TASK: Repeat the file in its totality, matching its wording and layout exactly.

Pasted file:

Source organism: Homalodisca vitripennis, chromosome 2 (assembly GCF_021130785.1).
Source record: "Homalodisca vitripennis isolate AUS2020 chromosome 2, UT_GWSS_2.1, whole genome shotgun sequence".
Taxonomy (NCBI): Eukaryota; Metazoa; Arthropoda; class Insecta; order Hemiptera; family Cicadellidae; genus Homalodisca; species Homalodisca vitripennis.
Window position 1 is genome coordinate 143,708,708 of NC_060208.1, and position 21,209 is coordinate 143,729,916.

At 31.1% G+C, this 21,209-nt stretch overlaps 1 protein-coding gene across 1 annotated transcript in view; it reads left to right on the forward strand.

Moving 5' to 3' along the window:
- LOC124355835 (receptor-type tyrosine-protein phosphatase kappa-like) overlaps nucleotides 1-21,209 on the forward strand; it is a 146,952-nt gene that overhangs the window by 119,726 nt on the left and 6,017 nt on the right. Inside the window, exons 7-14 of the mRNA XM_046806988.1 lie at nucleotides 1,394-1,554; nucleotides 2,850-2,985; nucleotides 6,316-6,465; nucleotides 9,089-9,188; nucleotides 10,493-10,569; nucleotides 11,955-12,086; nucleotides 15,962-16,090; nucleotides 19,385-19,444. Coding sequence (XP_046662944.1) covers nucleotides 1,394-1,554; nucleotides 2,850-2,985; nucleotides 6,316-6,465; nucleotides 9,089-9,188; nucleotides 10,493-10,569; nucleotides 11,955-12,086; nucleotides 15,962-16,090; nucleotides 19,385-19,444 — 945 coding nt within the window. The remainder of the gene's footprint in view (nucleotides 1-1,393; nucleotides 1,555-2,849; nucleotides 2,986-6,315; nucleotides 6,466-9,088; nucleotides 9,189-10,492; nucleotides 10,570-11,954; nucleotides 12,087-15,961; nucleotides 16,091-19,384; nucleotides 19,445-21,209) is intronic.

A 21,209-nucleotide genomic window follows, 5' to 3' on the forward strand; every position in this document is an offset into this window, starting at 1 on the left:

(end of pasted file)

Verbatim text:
Source organism: Homalodisca vitripennis, chromosome 2 (assembly GCF_021130785.1).
Source record: "Homalodisca vitripennis isolate AUS2020 chromosome 2, UT_GWSS_2.1, whole genome shotgun sequence".
Taxonomy (NCBI): Eukaryota; Metazoa; Arthropoda; class Insecta; order Hemiptera; family Cicadellidae; genus Homalodisca; species Homalodisca vitripennis.
Window position 1 is genome coordinate 143,708,708 of NC_060208.1, and position 21,209 is coordinate 143,729,916.

At 31.1% G+C, this 21,209-nt stretch overlaps 1 protein-coding gene across 1 annotated transcript in view; it reads left to right on the forward strand.

Moving 5' to 3' along the window:
- LOC124355835 (receptor-type tyrosine-protein phosphatase kappa-like) overlaps nucleotides 1-21,209 on the forward strand; it is a 146,952-nt gene that overhangs the window by 119,726 nt on the left and 6,017 nt on the right. Inside the window, exons 7-14 of the mRNA XM_046806988.1 lie at nucleotides 1,394-1,554; nucleotides 2,850-2,985; nucleotides 6,316-6,465; nucleotides 9,089-9,188; nucleotides 10,493-10,569; nucleotides 11,955-12,086; nucleotides 15,962-16,090; nucleotides 19,385-19,444. Coding sequence (XP_046662944.1) covers nucleotides 1,394-1,554; nucleotides 2,850-2,985; nucleotides 6,316-6,465; nucleotides 9,089-9,188; nucleotides 10,493-10,569; nucleotides 11,955-12,086; nucleotides 15,962-16,090; nucleotides 19,385-19,444 — 945 coding nt within the window. The remainder of the gene's footprint in view (nucleotides 1-1,393; nucleotides 1,555-2,849; nucleotides 2,986-6,315; nucleotides 6,466-9,088; nucleotides 9,189-10,492; nucleotides 10,570-11,954; nucleotides 12,087-15,961; nucleotides 16,091-19,384; nucleotides 19,445-21,209) is intronic.

A 21,209-nucleotide genomic window follows, 5' to 3' on the forward strand; every position in this document is an offset into this window, starting at 1 on the left: